[Book Excerpt] Mamalita

In this exclusive excerpt for AF, read a chapter of Jessica O'Dwyer's adoption memoir Mamalita, focusing on adoption from Guatemala.

Worry dolls from Guatemala, where the book Mamalita takes place

Because of Olivia, everything else in my life finally made sense. My failed first marriage. My early menopause. The sequence of boyfriends who had rejected me because of my infertility. Meeting Tim. All of it had had a single purpose: to lead me to her.

My parents welcomed Olivia with open arms. Family and friends clamored to meet her. She was the undisputed star of every social gathering. I felt more settled and happy than I ever remembered.

But as the years passed, scrutiny of Guatemalan adoption increased. One night, Tim came home to find me on the family room sofa surrounded by a pile of used tissues. I was watching a television newsmagazine about adoption practices in Guatemala. Much of the show was shot with hidden cameras in the shadowy hallways of a “baby hotel,” which I recognized as the Camino Real. The report focused on one particular “broker,” a nefarious character who kidnapped babies from their Guatemalan mothers and sold them to unsuspecting, infertile couples in the United States. Although the “broker” had been banned from facilitating adoptions by the U.S. Embassy, unscrupulous agencies continued to use him.

Tim stared at the TV screen in disbelief. “That’s our facilitator,” he said. In most international adoptions, contact with birth mothers was impossible because little information was known. In Guatemalan adoption, however, most families had access to a birth mother’s name and cédula number — a national identity card — at a minimum. We possessed that information about Olivia’s birth mother, Ana. It would be possible to hire someone to find her.

* * *

That same year, our local bookstore hosted a book signing for the writer A. M. Homes, who met her biological parents at the age of 31 and had written a memoir about it. As I sat in the audience and listened to her read the first chapter, I became uncomfortable as she described her intense sadness at being denied access to her biological roots for so many years. She depicted a childhood and adolescence that were shrouded in secrets and mystery, calling herself a loner who had trouble fitting in. She related scenes of a tortured young adulthood, when she developed elaborate fantasies of her birth parents. Forming a relationship with her birth mother (who died soon after Ms. Homes had met her) and birth father allowed her to feel some measure of closure.

After the reading, I waited at the end of the book-signing line to speak with her.

“My daughter is almost six,” I said as she signed her name with a flourish. “Adopted from Guatemala.”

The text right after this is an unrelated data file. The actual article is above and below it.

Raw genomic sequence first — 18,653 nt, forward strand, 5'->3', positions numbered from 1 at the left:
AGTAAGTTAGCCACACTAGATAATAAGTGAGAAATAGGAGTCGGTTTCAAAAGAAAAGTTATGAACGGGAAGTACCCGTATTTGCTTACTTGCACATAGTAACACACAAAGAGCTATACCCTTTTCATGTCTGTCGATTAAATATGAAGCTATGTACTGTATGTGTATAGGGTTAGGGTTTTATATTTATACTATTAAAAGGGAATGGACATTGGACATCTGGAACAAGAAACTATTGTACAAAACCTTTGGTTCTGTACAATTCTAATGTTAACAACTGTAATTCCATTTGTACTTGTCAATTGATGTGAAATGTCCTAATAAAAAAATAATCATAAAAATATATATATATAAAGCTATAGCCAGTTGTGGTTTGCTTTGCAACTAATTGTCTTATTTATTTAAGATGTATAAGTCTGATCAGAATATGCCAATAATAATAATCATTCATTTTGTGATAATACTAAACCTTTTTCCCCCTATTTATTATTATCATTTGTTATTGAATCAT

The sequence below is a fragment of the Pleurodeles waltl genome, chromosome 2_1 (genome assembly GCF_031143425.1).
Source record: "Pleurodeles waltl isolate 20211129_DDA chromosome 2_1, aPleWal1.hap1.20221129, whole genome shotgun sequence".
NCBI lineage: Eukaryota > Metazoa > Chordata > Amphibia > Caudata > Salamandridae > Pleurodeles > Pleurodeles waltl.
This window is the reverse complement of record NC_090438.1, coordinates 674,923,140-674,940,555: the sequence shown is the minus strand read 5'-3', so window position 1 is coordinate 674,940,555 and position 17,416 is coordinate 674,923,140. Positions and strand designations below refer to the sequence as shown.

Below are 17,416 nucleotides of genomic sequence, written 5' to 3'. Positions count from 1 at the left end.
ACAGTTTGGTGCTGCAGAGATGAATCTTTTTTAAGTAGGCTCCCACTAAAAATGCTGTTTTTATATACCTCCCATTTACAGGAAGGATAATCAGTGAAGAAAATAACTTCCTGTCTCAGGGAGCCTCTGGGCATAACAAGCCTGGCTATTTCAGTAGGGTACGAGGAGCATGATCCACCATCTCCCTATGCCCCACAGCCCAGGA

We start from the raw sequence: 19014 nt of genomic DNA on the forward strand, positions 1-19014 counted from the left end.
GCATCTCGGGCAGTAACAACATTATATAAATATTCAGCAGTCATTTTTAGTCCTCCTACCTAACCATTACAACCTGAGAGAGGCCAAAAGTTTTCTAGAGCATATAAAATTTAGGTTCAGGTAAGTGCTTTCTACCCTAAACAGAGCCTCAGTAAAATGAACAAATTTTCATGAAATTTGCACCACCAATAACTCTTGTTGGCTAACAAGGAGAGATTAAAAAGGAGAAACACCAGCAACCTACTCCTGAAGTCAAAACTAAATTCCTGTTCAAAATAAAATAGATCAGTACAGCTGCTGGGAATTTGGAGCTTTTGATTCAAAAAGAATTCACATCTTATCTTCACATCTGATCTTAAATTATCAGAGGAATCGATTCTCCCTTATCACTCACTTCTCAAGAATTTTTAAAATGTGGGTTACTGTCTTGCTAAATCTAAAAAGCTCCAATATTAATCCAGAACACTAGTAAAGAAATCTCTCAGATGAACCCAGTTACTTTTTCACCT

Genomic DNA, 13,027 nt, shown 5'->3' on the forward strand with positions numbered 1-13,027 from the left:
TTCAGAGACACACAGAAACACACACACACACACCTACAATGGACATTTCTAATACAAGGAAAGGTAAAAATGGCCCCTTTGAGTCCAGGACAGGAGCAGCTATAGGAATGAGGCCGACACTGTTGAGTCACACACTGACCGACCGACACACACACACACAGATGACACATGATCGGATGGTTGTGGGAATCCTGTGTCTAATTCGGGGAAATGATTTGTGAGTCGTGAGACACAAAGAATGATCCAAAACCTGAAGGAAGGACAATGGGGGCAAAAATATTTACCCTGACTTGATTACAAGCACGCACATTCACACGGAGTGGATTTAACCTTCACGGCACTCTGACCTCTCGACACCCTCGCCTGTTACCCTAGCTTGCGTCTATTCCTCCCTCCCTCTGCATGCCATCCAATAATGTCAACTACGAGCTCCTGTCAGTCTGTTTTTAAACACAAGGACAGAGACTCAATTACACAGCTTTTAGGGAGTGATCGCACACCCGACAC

“Do you think I should try to find her birth mother?”

She stared at me as if to ask, “Have you not listened to anything I just read?”

My face reddened. “Or I should say, ‘At what age should I look for her?’ When Olivia is older?”

Ms. Homes set down her pen. “Your daughter deserves to know where she comes from. Find her mother as soon as possible.”

* * *

The searcher had arranged for me to meet Olivia’s birth mother, Ana, on Tuesday at noon in Panajachel, four hours northwest of Antigua on the southern shore of Lake Atitlán. Pana, as it was called by everyone, was close enough to Totonicapán that Ana could ride the bus, but far enough away that no one would recognize her. Besides Ana’s mother, only her sister knew about Ana’s pregnancy. I could also be invisible, blending in easily with the light-skinned backpackers who used Panajachel as a starting point from which to explore the rugged highlands.

She was dressed in a purple skirt and cotton huipil that was embroidered on every inch. Her frilly apron was also intricately embroidered. Although her clothes were faded and threadbare, she was, I was sure, dressed in her very best outfit.

Ana saw me and stood up. She was taller than I had expected, although I shouldn’t have been surprised. Olivia was tall. Ana wore brown plastic sandals with low heels. Her skin was the color of nutmeg.

When I reached her, she looked directly into my face. Her eyes were Olivia’s eyes, brown and piercing. She had the same elegant ears.

“Soy la mamá de Olivia,” Ana said. She smiled, showing large teeth capped with gold. Her handshake was strong.

“Yo también,” I answered. “Me too.”

I felt as if I were looking at my daughter in 30 years. I’d never seen Olivia reflected this way. It was both exhilarating and shocking.

“You are the same as my daughter.”

I was so shaken up by their close resemblance, I stumbled over the simple words. “I’m sorry. My Spanish is not good.”

“My Spanish is not good.”

She spoke with an accent I’d never heard before, which I realized must be K’iché. We were both using our second language.

“How was your trip?” I asked. “Are you hungry?” My voice quavered. I was on the verge of tears.

Ana reached for my hand and held it.

We turned toward Calle Santander to find a restaurant, still holding hands, as though walking together down a street in Panajachel was the most natural occurrence in the world. We passed some picnic tables where four Mayan women in red skirts and blouses were eating lunch. No comment from them or us.

“Do you like pizza?” I asked.